Where is the 2023 Women’s World Cup taking place?
The eyes (and cameras) of the world have turned toward host countries Australia and New Zealand.
In what time zone is the Women’s World Cup taking place?
Well, there's more than one time zone involved, as the battles for the Cup will take place in 10 stadiums in two countries. But suffice it to say that you're looking at times that are anywhere from 12 hours (for matches in Perth, Australia) to 16 hours (all New Zealand-based matches) ahead of EST.
That means some matches – like Nigeria vs. Canada, the first match of day two (July 21) – will be played early in the day locally but air on what's technically the evening before in the U.S. (in this case, July 20). Who said there's no such thing as time travel?
Where can you stream the FIFA Women’s World Cup?
We’re living in the future, baby! All matches will be live-streamed on FOXSports.com and via the FOX Sports app, and full replays will also be available. So if you’re not into watching soccer at 3 a.m., you’re covered!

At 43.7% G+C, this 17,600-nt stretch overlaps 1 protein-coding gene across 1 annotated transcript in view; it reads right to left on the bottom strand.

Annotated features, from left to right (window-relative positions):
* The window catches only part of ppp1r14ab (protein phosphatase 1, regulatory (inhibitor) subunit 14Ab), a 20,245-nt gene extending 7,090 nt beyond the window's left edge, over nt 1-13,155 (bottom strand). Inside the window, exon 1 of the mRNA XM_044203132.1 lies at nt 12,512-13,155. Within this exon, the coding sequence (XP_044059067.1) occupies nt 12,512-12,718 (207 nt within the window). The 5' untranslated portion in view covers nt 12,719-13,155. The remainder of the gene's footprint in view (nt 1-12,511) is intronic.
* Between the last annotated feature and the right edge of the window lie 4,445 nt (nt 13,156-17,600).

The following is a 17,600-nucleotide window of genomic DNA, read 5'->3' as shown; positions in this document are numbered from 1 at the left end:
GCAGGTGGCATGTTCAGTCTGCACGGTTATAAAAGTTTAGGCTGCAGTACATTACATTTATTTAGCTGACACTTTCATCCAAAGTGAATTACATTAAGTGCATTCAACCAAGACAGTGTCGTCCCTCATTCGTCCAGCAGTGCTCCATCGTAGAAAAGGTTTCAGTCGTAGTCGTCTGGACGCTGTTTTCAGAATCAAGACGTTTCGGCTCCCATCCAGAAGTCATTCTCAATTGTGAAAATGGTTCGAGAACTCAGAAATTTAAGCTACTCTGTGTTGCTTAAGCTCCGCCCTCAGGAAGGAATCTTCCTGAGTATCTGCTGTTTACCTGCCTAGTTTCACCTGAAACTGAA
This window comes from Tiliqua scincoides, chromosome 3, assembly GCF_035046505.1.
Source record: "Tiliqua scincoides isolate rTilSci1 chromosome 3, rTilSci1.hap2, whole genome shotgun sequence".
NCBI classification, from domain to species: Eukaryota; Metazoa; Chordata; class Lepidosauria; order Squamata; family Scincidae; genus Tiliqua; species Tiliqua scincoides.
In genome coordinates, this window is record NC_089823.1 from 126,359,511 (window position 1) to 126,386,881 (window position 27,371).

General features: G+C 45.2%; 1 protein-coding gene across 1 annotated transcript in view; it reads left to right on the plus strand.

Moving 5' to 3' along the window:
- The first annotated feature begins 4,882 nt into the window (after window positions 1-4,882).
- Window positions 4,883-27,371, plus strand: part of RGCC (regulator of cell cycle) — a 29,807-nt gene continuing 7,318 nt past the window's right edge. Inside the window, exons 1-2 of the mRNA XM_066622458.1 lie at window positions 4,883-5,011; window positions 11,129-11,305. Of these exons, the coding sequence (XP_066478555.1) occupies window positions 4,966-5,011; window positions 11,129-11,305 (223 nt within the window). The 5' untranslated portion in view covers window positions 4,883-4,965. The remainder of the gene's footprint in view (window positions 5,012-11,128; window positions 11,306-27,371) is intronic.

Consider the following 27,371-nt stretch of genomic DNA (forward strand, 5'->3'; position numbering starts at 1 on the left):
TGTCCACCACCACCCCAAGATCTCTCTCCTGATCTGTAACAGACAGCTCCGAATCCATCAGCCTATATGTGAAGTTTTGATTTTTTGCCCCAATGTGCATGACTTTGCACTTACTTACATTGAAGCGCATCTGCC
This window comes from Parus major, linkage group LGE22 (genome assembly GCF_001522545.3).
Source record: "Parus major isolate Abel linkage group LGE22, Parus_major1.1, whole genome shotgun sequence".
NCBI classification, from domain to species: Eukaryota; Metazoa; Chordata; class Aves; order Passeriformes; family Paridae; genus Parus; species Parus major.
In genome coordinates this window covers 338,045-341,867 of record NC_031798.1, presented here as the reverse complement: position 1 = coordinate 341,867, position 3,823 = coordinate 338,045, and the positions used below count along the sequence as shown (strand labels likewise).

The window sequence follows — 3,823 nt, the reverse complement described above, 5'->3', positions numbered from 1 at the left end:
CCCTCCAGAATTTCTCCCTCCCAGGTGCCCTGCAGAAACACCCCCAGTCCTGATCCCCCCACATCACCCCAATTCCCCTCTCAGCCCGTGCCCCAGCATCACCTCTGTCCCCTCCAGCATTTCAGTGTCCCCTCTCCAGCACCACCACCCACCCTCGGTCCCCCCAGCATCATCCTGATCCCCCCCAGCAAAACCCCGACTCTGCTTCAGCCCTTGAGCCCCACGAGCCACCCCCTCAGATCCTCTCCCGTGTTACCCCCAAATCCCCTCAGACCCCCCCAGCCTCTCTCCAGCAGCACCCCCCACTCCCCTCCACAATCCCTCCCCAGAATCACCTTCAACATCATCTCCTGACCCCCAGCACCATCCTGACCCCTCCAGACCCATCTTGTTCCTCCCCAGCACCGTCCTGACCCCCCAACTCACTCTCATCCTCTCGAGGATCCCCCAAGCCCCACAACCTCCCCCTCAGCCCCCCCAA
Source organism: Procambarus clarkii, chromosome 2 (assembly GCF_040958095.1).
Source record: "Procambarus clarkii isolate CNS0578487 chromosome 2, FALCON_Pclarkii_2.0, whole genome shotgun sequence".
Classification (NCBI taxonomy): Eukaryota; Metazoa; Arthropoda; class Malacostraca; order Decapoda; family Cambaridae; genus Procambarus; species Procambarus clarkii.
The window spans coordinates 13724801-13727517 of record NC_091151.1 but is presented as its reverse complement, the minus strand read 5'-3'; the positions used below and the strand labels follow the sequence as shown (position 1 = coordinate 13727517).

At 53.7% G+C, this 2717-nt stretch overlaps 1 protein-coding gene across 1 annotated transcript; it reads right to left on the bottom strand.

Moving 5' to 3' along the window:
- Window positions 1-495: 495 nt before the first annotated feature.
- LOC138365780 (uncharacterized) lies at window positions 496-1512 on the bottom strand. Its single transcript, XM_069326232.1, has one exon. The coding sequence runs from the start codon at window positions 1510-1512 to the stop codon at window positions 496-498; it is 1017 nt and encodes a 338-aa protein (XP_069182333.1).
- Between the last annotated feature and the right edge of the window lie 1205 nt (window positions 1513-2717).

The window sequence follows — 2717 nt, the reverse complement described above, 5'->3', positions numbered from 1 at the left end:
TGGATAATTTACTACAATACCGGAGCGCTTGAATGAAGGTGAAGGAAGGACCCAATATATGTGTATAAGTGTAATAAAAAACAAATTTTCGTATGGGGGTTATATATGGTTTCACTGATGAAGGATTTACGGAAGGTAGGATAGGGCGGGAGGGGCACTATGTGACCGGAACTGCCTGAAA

How can I watch the FIFA Women’s World Cup on live TV?
The FIFA Women’s World Cup will air on FOX and FS1. The complete schedule awaits your perusal at FOXSports.com. In addition to all FIFA Women’s World Cup matches, head to your preferred FOX platform for game highlights, replays, stats, player stories, analysis and more.
How does the elimination round work in the Women’s World Cup?
Good question! As with the men’s World Cup, it’s a wee bit complicated. The 32 qualifying teams have been split into eight groups, each assigned a letter (A-H). In the first round, the groups compete against each other: each "side" (team) will participate in three in-group matches. A win is worth three points, a draw worth one point and a loss is worth (you guessed it) zero points.
At the end of the round, the top two teams (as determined by point total) in each group proceed to the knockout round. That’s 16 teams total.
When does Team USA play next?